Town moving further with on “financial management and practices review” offer from ministry

 

Town Logo Small-webBy Ron Giofu

 

The next step has been taken in the provincial audit process of the town’s books as council has formally accepted the offer from the Ministry of Municipal Affairs and Housing (MMAH) to perform it.

The move makes it official that the town calls for a provincial officer to facilitate “a financial management and practices review” with the town putting $100,000 aside to cover costs of the review. Council had originally requested an audit in January.

Town council also authorized that the agreement with the MMAH secures “unfettered access” to town staff and municipal records with council also asking that individual council members also have “unfettered access” to the ministry.

As part of a separate motion, town council also passed a motion asking for the MMAH to hear council concerns and to also review other policies and bylaws should the MMAH deem them relevant.

CAO Mike Phipps stated he was happy to see council move as it did by asking for additional items in a separate motion rather than as part of the original motion to accept the offer. Phipps said he has expectations that the MMAH will find inconsistencies and unorthodox financial practices, similar to what he said administration has already found. He also believes a number of recommendations will come from the review, but added he does not expect heads to roll as a result.

The target date for completion, he added, is Sept. 12.

“I know they are trying to expedite matters,” he said. “They want to see everything. We have to make sure staff are available to them.”

Councillor Diane Pouget expressed her desire to see council interact with the province with Councillor John Sutton suggesting having each council member interviewed as part of the process could be a way to alleviate that concern.

The review will go back at least until 2009, with interim director of finance Wendy Dade noting that different accounting rules existed prior to that thus defining the review period. However, she noted the review could extend further back should the ministry deem it relevant.

“If they need to go back further, certainly we can accommodate them,” said Dade.

Director of recreation and culture Dean Collver, who acted as interim CAO while Phipps was vacationing, noted the MMAH offer included them “guiding the process.”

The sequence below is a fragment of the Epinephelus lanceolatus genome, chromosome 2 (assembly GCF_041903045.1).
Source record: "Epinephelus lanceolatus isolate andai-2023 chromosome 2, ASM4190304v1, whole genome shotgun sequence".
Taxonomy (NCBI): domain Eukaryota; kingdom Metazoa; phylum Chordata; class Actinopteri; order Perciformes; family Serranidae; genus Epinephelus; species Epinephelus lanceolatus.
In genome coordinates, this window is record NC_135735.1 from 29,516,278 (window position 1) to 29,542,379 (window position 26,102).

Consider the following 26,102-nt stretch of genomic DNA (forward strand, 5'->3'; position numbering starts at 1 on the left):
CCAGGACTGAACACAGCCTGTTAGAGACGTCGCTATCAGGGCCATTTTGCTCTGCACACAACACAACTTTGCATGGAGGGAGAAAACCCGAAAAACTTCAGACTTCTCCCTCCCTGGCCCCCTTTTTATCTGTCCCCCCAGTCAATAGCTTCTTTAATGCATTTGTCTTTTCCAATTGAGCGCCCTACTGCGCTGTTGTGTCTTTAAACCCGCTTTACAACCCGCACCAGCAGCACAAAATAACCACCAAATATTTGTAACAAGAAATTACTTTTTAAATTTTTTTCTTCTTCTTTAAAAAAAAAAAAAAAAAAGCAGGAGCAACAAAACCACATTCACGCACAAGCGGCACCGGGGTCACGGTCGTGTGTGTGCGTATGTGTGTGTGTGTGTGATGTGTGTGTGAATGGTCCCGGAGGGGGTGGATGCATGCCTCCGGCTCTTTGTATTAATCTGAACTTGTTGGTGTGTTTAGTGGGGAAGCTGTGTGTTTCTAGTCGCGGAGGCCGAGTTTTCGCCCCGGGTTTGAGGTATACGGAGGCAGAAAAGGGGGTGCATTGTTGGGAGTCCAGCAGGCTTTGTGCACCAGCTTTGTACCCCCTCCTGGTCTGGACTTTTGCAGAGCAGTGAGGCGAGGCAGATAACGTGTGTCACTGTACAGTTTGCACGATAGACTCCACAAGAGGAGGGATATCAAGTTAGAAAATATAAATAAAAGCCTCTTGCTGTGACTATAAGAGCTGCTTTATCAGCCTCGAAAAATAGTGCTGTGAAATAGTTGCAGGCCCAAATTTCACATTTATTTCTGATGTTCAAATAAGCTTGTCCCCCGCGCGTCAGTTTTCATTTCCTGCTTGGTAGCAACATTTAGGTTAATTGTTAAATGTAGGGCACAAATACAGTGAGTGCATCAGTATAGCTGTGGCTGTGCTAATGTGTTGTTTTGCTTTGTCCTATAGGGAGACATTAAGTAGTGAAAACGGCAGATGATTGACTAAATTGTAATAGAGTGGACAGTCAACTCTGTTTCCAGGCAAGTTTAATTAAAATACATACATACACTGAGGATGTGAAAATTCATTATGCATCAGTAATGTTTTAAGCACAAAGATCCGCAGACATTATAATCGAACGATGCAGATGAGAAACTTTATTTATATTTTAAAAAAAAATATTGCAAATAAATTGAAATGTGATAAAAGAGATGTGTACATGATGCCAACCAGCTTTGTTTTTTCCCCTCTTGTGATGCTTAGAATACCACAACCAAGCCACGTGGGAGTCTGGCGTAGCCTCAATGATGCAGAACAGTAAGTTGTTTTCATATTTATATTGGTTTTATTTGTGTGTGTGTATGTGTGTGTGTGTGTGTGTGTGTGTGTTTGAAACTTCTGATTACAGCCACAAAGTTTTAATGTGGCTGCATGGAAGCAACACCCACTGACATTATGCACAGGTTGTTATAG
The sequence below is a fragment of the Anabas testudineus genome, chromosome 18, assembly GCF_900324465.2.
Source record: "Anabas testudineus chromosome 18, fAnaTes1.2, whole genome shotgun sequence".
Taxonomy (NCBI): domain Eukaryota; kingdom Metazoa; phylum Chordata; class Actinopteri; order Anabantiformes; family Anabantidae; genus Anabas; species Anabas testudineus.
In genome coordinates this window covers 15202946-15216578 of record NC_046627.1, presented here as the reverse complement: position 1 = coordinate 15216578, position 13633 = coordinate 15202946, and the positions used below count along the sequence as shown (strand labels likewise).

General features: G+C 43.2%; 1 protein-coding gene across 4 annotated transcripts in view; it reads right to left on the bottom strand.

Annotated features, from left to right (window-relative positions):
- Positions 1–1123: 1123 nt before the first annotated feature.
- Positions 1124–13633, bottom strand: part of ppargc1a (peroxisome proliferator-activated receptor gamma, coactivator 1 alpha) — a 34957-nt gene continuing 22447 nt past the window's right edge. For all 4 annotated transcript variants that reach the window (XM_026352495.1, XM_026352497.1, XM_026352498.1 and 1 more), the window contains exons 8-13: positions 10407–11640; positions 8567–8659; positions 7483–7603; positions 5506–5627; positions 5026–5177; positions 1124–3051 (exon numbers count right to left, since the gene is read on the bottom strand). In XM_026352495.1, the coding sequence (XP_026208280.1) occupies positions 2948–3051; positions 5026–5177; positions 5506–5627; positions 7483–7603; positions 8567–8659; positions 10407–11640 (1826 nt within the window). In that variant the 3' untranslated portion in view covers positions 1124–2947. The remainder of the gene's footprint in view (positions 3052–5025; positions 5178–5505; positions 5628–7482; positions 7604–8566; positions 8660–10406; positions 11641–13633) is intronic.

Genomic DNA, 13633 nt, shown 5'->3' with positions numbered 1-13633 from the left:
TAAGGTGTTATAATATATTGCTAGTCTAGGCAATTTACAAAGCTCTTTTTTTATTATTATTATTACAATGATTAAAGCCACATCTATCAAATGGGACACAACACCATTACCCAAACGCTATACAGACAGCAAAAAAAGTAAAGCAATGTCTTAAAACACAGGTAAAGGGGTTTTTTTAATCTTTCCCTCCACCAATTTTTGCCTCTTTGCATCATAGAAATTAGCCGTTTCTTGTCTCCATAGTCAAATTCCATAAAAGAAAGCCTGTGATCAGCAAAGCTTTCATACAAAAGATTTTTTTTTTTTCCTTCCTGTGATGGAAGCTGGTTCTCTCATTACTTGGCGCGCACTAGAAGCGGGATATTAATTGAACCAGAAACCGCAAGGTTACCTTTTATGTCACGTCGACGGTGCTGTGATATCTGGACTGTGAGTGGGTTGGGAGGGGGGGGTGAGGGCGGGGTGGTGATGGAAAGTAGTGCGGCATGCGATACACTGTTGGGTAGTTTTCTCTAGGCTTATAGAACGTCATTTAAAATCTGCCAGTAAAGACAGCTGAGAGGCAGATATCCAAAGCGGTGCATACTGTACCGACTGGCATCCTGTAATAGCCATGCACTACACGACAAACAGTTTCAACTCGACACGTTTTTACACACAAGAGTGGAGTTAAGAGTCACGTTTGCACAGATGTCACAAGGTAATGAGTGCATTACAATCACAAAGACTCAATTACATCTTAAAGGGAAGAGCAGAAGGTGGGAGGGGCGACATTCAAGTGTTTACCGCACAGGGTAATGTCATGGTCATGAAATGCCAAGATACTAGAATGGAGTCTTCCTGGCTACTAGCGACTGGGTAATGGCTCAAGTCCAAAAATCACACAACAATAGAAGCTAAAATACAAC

Sutton said the offer from the province was to go back five years but added he felt confident the third party firm that is to be retained by the province would come back to council should it wish to delve deeper into the town’s finances.

“They know what is going on and they know why they are being called in,” said Sutton. “I expect they’ll do their due diligence.”

Phipps, under a question from Councillor Bart DiPasquale, noted that unorthodox financial bookkeeping dates back as far as 2002. DiPasquale noted the cost could exceed the $100,000 figure depending how far the MMAH-appointed firm goes back but added he has heard from constituents stating the costs are worth it to find out what exactly happened.

“I think we need to get the train back on track,” said DiPasquale. “We don’t want people saying we were cheap with this. It’s very important. People that approach me say they don’t care about costs. They want to know what is going on.”

MMAH spokesperson May Nazar told the River Town Times last week that ministry staff from its London office met with town staff March 14 with the MMAH providing “the elements of the proposed review in writing” late last week. Those elements are what council approved Monday night.

“Municipalities in Ontario are required to have annual financial audits. Amherstburg has completed its audit,” Nazar stated. “The ministry is offering to facilitate a professional financial management and procedures review, which examines how council and staff manage finances. A professional financial management and procedures review would examine the town’s financial practices, including financial planning, how accounts are set up and used, the use of reserve funds, and how financial information is communicated to council.”

Nazar added: “A review could not happen overnight. Professional services would be procured in an open and transparent manner. The professional firm would then meet with town staff, review the town’s policies and procedures, and submit recommendations for proceeding in the future. The cost would be determined based on the scope of the review.”

 

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